Nearly 10,000 COVID-19 deaths reported in December: JN.1 variant, holidays to blame

The head of the U.N. health agency said Wednesday holiday gatherings and the spread of the most prominent variant globally led to increased transmission of COVID-19 last month.

Tedros Adhanom Ghebreyesus said nearly 10,000 deaths were reported in December, while hospital admissions during the month jumped 42% in nearly 50 countries — mostly in Europe and the Americas — that shared such trend information.

"Although 10,000 deaths a month is far less than the peak of the pandemic, this level of preventable deaths is not acceptable," the World Health Organization director-general told reporters from its headquarters in Geneva.

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He said it was "certain" that cases were on the rise in other places that haven't been reporting, calling on governments to keep up surveillance and provide continued access to treatments and vaccines.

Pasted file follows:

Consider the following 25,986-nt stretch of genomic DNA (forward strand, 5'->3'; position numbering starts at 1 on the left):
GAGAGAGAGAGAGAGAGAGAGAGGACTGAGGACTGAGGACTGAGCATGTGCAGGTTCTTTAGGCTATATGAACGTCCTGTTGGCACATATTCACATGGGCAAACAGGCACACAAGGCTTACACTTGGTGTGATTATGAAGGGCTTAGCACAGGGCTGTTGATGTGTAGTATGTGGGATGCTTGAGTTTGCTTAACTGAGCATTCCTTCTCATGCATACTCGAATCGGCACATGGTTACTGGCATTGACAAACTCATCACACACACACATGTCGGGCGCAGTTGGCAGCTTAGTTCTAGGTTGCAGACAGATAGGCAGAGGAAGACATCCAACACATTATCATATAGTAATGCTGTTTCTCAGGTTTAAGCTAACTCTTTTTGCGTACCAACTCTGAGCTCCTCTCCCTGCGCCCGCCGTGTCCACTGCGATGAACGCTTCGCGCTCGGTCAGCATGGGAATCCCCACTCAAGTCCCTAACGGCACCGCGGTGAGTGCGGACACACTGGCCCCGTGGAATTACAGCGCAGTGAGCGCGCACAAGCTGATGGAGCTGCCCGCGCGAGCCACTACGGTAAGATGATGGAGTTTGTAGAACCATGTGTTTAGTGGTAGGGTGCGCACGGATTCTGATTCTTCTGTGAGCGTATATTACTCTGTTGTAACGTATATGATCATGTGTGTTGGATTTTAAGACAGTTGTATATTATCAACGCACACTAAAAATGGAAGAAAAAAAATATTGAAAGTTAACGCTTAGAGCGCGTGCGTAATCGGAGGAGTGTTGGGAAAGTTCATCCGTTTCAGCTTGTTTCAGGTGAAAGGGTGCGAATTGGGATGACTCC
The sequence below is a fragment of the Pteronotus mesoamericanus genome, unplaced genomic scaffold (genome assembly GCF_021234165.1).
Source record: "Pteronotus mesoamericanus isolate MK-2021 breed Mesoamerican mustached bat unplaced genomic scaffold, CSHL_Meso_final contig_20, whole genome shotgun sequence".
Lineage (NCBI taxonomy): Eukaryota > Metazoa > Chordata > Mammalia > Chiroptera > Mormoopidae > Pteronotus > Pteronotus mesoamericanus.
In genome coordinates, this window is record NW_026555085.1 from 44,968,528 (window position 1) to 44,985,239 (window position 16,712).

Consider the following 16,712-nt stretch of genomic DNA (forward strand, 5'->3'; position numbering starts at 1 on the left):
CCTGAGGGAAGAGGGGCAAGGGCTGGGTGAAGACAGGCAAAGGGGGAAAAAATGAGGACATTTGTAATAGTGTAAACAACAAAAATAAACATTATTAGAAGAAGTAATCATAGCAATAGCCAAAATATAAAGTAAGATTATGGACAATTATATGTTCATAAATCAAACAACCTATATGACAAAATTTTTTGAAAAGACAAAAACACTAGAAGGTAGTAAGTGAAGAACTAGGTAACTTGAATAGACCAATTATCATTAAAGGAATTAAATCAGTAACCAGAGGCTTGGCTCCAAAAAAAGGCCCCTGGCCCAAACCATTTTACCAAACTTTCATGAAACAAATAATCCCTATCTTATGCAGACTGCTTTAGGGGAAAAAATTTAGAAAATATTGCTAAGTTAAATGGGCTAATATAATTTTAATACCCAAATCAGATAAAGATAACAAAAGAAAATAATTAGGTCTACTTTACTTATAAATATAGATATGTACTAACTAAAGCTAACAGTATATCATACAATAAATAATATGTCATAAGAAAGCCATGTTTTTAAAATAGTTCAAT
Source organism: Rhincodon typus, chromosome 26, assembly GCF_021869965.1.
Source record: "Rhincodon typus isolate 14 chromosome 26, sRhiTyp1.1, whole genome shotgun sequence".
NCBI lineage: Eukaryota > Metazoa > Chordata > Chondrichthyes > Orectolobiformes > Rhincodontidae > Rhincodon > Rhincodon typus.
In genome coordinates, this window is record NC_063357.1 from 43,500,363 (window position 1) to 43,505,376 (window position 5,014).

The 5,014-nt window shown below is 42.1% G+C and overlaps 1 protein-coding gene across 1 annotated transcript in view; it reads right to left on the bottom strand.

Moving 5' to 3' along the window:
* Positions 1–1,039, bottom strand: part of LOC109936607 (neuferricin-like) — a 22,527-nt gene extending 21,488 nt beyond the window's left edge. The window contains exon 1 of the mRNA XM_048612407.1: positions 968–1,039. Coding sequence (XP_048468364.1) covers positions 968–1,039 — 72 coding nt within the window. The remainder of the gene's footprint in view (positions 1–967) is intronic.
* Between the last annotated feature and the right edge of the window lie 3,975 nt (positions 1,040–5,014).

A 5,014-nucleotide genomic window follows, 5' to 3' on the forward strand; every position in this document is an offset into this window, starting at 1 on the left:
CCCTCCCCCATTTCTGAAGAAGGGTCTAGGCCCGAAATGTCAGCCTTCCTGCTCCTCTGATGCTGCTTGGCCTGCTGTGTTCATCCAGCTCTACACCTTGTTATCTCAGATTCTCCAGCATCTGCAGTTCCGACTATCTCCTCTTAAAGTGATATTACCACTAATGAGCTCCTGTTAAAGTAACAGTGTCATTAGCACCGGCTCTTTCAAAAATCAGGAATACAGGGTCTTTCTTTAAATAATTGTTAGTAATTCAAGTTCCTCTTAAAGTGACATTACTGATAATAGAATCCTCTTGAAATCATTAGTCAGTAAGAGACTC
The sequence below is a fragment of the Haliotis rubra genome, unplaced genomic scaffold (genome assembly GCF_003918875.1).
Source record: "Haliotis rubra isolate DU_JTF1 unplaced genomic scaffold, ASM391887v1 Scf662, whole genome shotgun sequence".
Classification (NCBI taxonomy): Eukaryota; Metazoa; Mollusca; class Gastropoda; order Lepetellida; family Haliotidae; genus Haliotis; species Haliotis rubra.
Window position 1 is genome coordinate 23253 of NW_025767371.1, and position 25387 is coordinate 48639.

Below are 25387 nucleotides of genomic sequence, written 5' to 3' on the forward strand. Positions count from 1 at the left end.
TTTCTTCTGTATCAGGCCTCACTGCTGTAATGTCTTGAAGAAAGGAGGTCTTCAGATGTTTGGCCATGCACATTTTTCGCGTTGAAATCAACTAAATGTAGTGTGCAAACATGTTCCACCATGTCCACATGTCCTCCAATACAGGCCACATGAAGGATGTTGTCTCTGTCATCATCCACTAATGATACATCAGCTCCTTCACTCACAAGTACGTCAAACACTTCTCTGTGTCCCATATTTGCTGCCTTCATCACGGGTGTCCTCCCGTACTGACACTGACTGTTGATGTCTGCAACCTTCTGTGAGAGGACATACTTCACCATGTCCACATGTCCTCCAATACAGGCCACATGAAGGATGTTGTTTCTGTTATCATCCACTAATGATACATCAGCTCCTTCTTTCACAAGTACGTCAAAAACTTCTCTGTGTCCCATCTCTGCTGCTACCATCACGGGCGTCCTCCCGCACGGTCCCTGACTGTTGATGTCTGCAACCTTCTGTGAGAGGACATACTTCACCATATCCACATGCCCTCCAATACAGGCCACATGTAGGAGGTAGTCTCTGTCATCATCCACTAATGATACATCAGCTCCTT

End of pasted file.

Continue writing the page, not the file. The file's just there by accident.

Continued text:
Maria Tadeo adjusts a mask on her son Yodel Cabrera, 7 years old, face before entering the emergency room at Providence Holy Cross Medical Center in Mission Hills, Thursday January 4, 2024. Signs at the hospital have been posted telling visitors that

Tedros said the JN.1 variant was now the most prominent in the world. It is an omicron variant, so current vaccines should still provide some protection.

Maria Van Kerkhove, technical lead at WHO for COVID-19, cited an increase in respiratory diseases across the globe due to the coronavirus but also flu, rhinovirus and pneumonia.

"We expect those trends to continue into January through the winter months in the northern hemisphere," she said, while noting increases in COVID-19 in the southern hemisphere — where it's now summer.

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While bouts of coughs, sniffling, fever and fatigue in the winter are nothing new, Van Kerkhove said this year in particular, "we are seeing co-circulation of many different types of pathogens."

WHO officials recommend that people get vaccinated when possible, wear masks, and make sure indoor areas are well ventilated.

"The vaccines may not stop you being infected, but the vaccines are certainly reducing significantly your chance of being hospitalized or dying," said Dr. Michael Ryan, head of emergencies at WHO.